Owen’s of Oswestry
Owen’s of Oswestry began with one Duple bodied Bedford executive coach, complete with a central bar and stools, by Fred Owen in the early 1970s, as a sideline to his main business.
Forty years later, the company has a thriving coach tour, private hire and service contracts business
The coach operation was started by Fred Owen as a sideline to his main business and his son Mike became the Managing Director of the business in the 1990s. Fred maintained an active role well into his seventies, until he passed away ten years ago.
After completing his National Service in the RAF, Fred became an apprentice motor mechanic, eventually owning two garages, one in nearby Whittington and the other across the Welsh border in Corwen where he purchased his first coach. As Mike explained, ‘Dad was very entrepreneurial and always wheeling and dealing. He had a café, bingo hall, taxi company, scrapyard and pizza restaurant.
In his teens, Mike used to help out in the garage during school holidays, taking up a mechanical apprenticeship with a haulage company when he left school. In 1977, he left to run the taxi company with his brother. It was whilst running the taxis that they started the holidays, producing a photocopied brochure with about six departures.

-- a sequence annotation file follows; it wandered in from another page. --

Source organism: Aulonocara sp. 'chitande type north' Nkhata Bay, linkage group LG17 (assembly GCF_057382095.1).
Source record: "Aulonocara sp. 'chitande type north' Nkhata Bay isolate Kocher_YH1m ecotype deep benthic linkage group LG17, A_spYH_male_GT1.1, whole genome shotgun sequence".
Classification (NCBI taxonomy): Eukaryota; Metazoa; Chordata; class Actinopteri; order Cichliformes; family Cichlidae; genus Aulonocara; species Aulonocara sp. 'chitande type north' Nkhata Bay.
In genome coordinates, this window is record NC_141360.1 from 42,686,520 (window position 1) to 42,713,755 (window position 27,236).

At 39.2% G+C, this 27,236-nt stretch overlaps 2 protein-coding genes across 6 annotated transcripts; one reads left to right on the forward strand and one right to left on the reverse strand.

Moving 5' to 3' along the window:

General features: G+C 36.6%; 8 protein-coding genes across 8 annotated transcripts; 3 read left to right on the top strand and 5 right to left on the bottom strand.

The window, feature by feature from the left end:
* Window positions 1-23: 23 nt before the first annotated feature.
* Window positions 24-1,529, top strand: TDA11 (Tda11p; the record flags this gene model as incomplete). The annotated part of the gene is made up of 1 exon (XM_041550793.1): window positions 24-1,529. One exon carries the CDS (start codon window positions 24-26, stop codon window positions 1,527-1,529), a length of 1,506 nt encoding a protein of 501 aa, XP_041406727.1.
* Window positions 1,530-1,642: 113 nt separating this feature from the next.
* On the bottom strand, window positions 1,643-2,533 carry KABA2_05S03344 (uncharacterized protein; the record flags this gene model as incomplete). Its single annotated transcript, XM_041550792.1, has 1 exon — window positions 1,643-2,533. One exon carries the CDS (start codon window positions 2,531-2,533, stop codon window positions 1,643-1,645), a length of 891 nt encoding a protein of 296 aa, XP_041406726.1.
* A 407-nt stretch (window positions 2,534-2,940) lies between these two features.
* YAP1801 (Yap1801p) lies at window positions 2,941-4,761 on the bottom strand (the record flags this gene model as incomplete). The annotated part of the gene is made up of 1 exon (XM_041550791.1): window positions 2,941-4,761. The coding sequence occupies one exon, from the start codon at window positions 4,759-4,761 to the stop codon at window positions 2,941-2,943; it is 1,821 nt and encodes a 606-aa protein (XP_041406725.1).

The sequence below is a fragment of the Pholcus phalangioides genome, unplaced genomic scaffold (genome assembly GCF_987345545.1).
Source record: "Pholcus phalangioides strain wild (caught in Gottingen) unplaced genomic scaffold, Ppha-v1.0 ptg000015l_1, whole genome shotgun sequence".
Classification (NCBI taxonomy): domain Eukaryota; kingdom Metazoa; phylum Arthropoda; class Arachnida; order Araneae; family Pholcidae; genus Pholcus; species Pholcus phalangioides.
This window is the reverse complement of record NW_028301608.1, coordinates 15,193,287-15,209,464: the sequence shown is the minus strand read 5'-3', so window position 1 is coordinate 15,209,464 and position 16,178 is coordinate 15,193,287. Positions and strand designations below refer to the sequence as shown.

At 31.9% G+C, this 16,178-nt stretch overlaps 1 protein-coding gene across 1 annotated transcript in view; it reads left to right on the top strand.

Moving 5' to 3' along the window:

Soon after he opened the premises in Corwen, Fred acquired Hughes Brothers of Llansilin, a small operator of around five vehicles. In 1982, they bought the coach side of Parish Motor Services, some eight to ten vehicles, and later that decade, Hampsons Coaches went into receivership and Owen’s acquired the business, relocating to their depot in the centre of Oswestry as they had outgrown the Corwen site.
At the time, they owned Rollings Motor Factors which sold spares and parts to the automotive industry. This was later renamed to Owen’s Motor Factors and the site by the railway was sold to Tesco for redevelopment, although the retailers never got planning permission to build their store!
The Owen’s operation moved to a former agricultural depot of around four acres, which housed both the coaches and the motor spares side of the business and included a showroom and retail outlet. This was sold to a Ford franchise and the business relocated to the current Four Crosses premises in Wales twelve years ago. As Mike explained, ‘It was a little further out than we wanted, but we like the fact that we have our head office in England and our depot in Wales. We are only fifteen miles from Shrewsbury.’
Just before the move to Four Crosses, they acquired Stratos Travel of Newtown, which included their Newtown bus services and five vehicles that were predominantly used for tour work. Owen’s retained a large percentage of the tour customers as well as the town service.